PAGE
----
Jump to content
Ultimaker Community of 3D Printing Experts
Sign in to follow this  
ultiarjan

GoPro front audio frame

Recommended Posts

Hi,

made this "ear frame", to better pick up audio only from the front of the GoPro, but it seems to have hardly any effect..... any GoPro expert out there who could tell me why I hardly notice any difference between front and back ?

The mic is in the middle of the "ear" part of the frame.....

TheEar

 

Share this post


Link to post
Share on other sites

Focal Point, very cool idea, with the focal point you may need to play with the mounting. :) maybe make the cone clip on as to have the ability to clip on larger "ears" for ability to capture audio at a much larger directional distance. This would be good for wildlife or spying purposes :D

reflectioncurved.jpg

 

Share this post


Link to post
Share on other sites

Bad news :(

The Ear printed

Nice print, nice design, bad functionality..... tested it by talking and walking around it, the sound from the back seems just as loud as sound from the front.

I'll have a look at external mic's. At least the good thing is I now have a good model of a perfectly fitting "frame" if I want to design one later for mounting an external mic...

Maybe as a last try I need to test it out in the open... as the sound is really dampend when you put a finger on the mic holes.... so theoretically it should have some effect...

 

Share this post


Link to post
Share on other sites

Maybe attach some foam rubber to the backside of your dome? Since it's so small of an area, if sound hits that plastic from the back, it could be resonating the entire dome, which then directs the sound down into the mic because of its shape. Maybe 1/2" to 1" thick might deaden anything from that side.

If that does have an effect, then maybe printing your reflector in something softer, like soft pla, would also work better? If it does, then try making the dome thicker, say 1/4"~1/2" with maybe 25% infill. A solid object will pass sound better than one with an air cavity.

 

Share this post


Link to post
Share on other sites

First of all you need to model a parabolic curve where the focal point is just inside the mic. Not a sphere. Not an ellipse. A parabola with the axis of the parabola facing towards where the sound is coming from.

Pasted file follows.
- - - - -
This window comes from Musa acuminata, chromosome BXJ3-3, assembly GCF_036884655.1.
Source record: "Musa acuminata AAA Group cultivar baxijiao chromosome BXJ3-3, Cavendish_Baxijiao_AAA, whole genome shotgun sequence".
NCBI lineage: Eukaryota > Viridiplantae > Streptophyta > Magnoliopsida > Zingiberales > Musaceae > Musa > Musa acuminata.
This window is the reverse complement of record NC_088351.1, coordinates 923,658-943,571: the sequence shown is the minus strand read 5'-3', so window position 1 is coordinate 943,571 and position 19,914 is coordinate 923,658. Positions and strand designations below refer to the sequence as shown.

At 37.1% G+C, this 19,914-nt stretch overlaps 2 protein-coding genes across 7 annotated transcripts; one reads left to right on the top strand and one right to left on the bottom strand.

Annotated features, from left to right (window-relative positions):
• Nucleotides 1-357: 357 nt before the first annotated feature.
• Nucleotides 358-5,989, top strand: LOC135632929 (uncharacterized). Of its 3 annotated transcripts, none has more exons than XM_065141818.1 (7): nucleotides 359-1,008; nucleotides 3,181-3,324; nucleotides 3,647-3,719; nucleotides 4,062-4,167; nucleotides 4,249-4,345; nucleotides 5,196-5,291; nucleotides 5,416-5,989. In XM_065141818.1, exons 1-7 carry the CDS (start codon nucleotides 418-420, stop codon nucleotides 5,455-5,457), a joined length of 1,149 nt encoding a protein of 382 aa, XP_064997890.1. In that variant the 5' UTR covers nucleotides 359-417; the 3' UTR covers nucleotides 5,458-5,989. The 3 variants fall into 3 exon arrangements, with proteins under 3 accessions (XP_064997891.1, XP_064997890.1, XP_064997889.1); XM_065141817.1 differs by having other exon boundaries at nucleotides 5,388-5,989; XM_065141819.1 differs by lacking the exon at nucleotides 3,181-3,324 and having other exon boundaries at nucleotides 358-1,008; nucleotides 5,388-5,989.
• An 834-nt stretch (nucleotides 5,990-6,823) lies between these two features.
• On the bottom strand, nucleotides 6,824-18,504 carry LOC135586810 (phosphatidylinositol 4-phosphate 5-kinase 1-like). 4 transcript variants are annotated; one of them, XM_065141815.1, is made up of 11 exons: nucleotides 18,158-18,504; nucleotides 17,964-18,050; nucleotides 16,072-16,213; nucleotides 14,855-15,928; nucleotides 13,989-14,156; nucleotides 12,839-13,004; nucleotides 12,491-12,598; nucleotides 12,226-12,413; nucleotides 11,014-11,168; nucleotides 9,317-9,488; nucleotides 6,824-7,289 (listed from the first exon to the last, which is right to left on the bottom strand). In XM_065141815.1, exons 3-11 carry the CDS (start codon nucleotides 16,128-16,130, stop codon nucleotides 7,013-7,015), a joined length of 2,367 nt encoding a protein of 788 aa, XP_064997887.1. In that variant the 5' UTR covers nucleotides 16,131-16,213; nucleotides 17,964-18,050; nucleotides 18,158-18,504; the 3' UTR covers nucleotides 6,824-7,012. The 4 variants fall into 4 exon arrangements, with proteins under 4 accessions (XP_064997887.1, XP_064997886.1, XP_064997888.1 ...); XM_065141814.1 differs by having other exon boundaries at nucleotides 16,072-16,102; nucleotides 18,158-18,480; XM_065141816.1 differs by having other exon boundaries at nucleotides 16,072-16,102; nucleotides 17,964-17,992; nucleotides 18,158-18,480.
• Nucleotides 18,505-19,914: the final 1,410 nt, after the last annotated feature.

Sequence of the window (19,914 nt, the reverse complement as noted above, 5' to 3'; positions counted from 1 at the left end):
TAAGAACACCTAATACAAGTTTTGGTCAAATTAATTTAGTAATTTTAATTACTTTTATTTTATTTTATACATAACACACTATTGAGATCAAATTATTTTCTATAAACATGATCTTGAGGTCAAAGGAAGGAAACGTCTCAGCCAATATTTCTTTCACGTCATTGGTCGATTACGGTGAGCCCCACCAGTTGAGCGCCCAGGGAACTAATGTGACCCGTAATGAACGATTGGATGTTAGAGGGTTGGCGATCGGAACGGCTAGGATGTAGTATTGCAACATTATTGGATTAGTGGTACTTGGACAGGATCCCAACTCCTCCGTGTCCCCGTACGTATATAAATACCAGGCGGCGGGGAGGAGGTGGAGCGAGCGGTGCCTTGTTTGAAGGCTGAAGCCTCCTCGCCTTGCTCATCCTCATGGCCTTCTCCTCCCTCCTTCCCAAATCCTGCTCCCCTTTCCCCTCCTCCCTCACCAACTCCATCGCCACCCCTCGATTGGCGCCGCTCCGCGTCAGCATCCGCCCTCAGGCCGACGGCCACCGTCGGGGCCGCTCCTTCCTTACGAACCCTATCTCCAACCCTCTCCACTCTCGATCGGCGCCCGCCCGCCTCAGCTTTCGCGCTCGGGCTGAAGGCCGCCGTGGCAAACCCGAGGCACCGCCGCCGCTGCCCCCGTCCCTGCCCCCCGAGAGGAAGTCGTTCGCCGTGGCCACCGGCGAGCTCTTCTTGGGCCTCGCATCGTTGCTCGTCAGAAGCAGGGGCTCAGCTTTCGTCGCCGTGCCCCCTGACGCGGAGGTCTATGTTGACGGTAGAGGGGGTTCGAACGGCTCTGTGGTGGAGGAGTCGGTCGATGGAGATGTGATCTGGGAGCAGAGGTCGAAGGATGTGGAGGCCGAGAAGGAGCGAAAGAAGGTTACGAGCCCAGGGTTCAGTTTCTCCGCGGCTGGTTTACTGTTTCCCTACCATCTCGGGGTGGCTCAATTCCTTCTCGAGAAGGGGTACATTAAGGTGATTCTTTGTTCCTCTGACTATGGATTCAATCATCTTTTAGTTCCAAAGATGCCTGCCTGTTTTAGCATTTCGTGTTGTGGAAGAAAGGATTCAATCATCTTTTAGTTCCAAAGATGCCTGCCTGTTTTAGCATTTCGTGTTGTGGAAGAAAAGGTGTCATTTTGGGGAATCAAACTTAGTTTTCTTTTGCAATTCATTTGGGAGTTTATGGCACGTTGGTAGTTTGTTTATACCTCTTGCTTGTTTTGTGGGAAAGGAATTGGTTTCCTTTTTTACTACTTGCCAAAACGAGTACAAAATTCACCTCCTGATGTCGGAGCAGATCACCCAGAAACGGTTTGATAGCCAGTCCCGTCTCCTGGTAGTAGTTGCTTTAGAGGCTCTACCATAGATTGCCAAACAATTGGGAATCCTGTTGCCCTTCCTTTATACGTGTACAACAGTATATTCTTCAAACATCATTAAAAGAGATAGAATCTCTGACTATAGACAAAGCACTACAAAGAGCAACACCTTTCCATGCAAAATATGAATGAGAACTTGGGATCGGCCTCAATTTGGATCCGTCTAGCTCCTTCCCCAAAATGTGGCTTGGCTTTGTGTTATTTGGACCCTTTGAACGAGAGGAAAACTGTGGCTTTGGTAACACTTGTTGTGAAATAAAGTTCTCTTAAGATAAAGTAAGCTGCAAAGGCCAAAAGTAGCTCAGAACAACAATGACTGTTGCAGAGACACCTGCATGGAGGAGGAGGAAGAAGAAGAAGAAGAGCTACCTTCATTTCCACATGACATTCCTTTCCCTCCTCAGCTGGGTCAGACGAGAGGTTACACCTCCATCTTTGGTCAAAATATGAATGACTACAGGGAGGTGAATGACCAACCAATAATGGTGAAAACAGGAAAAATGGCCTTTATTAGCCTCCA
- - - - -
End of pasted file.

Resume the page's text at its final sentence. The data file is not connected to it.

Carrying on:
Second of all I'm not sure how well this will work at typical audio frequencies. The wavelength of middle A is 440 Hz and where sound is about 300 meters per second 300/440 is (very roughly) a meter in wavelength. I'm not sure if such a tiny parabola has much effect. Of course if you go up to 10KHz (almost 5 octaves higher on the piano! Well that's above all the notes on a piano but still can hear it) I would expect a huge improvement. But again if you get the shape of the parabola wrong by even just 3mm here and there it won't work at all. In other words a sphere shaped surface won't work any better than a cube shaped.

Try tones from your watch and line them up exactly with the axis of the parabola - at least 20 feet in front of the camera. Very high pitches.

Most parabolic microphones are seen at sports events and are at least a half meter in diameter.

 

Share this post


Link to post
Share on other sites

Create an account or sign in to comment

You need to be a member in order to leave a comment

Create an account

Sign up for a new account in our community. It's easy!

Register a new account

Sign in

Already have an account? Sign in here.

Sign In Now
Sign in to follow this  

  • Our picks

    • Introducing Ultimaker Cura 3.6 | Beta
      Ultimaker Cura 3.6 | Beta is available. It comes with new features, bug fixes, and UX improvements. We would really like to have your feedback on it to make our stable release as good as it can be. As always, you can download the beta for free from our website, for Windows, MacOS, and Linux.
        • Like
      • 95 replies
    • Print Core CC | Red for Ruby
      Q: For some users, abrasive materials may be a new subject matter. Can you explain what it is that makes a material abrasive when you are not sure which print core to use?
      A: Materials which are hard in a solid piece (like metals, ceramics and carbon fibers) will generally also wear down the nozzle. In general one should assume...
        • Like
      • 30 replies
    • "Back To The Future" using Generative Design & Investment Casting
      Designing for light-weight parts is becoming more important, and I’m a firm believer in the need to produce lighter weight, less over-engineered parts for the future. This is for sustainability reasons because we need to be using less raw materials and, in things like transportation, it impacts the energy usage of the product during it’s service life.
        • Like
      • 12 replies
×

Important Information

Welcome to the Ultimaker Community of 3D printing experts. Visit the following links to read more about our Terms of Use or our Privacy Policy. Thank you!